Saturday December 16, 2017

“Long Distance” Premieres in New York City

Cuban director Esteban Insausti appears with movie at Lincoln Center

Zulema Clares as Ana in Larga Distancia (Long Distance)

“A low budget is no excuse to make a mediocre movie,” Esteban Insausti told a packed audience this past Saturday as his film, Larga Distancia (Long Distance), had its formal international premiere at New York’s Lincoln Center for the Performing Arts.

Screened as part of the Center’s “Latin Beat” film series, Larga Distancia looks at the personal and emotional losses that resulted from the 1994 mass exodus from Cuba, when more than 35,000 people left the island. Facing her thirty-fifth birthday, Ana—who lives outside Cuba—plans a party for herself and the three closest friends of her student years in Havana. Only as the film progresses, tracing the three friends’ lives since then, does it become clear that what appears to be a reunion is Ana’s invention, a solitary look back at her own life.

Set in a stylish, starkly modern home with a striking, black-and-white geometric décor, Larga Distancia takes a deliberately elliptical approach in its dramatic structure, disrupting the usual cinematic sense of time and space. In a conversation with the audience after the film, Insausti acknowledged the influence of Tomás Gutiérrez Alea’s milestone film Memorias del subdesarollo (Memories of Underdevelopment), calling Larga Distancia “a debt to the filmmakers” of that work. "Cuba is a cultural powerhouse,” he said, but went on to say that his greatest influences were two international directors: Orson Welles and Jean-Luc Godard. Interestingly, traces of all three—Welles, Godard, and Memorias del subdesarollo—are discernible in Larga Distancia.

As for Ana’s stylish home, Insausti confided that it was purely low-budget sleight of hand—“one example of the immense creativity of my country,” as he put it. “It’s actually a house in Havana that’s been in ruins for thirty years. What you see is constructed from wood, cardboard, and paper.” In another low-budget solution, Insausti edited the film at home on his personal computer. “I’m not even going to say how much this film cost to make,” he joked. Casting the film was difficult because “this is a really visceral film, and I wanted to have honest actors.” Unlike film industries elsewhere, in Cuba there are no formal casting directors or agencies. “The person who does casting for a Cuban film essentially calls people she or he knows, and asks them to come in and be part of the movie,” Insausti explained. “It’s much more stressful this way—you rely on a personal basis of making phone calls and identifying people. It took a year to identify all the actors. I’m very demanding, so it took that long.”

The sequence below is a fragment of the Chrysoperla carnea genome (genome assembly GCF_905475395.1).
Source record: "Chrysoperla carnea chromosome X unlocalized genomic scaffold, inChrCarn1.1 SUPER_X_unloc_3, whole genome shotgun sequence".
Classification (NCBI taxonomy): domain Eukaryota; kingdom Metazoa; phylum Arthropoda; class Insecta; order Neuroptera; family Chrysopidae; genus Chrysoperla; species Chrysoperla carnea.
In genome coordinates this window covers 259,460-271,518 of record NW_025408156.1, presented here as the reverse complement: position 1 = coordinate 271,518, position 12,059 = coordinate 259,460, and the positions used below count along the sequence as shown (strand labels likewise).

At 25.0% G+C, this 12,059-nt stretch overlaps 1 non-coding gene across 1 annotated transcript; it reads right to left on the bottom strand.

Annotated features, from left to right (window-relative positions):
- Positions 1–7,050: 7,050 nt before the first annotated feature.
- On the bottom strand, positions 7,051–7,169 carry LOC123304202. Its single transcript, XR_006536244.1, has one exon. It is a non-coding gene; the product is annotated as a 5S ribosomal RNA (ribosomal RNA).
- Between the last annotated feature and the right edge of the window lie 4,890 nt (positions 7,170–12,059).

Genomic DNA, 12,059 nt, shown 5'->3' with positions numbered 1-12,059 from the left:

Zulema Clares, the actress portraying Ana, also attended the premiere screening. She had previously worked with Insausti and knew she wanted to be part of Larga Distancia. “I saw that this was a different kind of film,” she said. Just reading the script, she could see that the movie “would essentially break with what was known about Cuban filmmaking, and I was very interested in being part of the project.”

In addition to Larga Distancia, the “Latin Beat” schedule also featured screenings of Acorazado (Battleship), Alvaro Curiel’s incisive comedy about a failed trade unionist in Mexico who has a novel plan for emigrating to the U.S. but finds himself making a new life in Havana instead; and Che: A New Man, an Argentinian documentary—twelve years in the making—about Che Guevara. Cuban director Octavio Cortázar’s classic short film Por primera vez (For the First Time, 1965) will screen on Thursday, August 21, on a program with Expedición Argentina Stoessel: Raid Buenos Aires-Nueva York-1928 (The Stoessel Expedition), an Argentinian documentary.

Larga Distancia is co-presented with The New England Festival of Ibero-American Cinema. “Latin Beat” runs through Wednesday, August 24, at the Walter Reade Theater, Lincoln Center for the Performing Arts.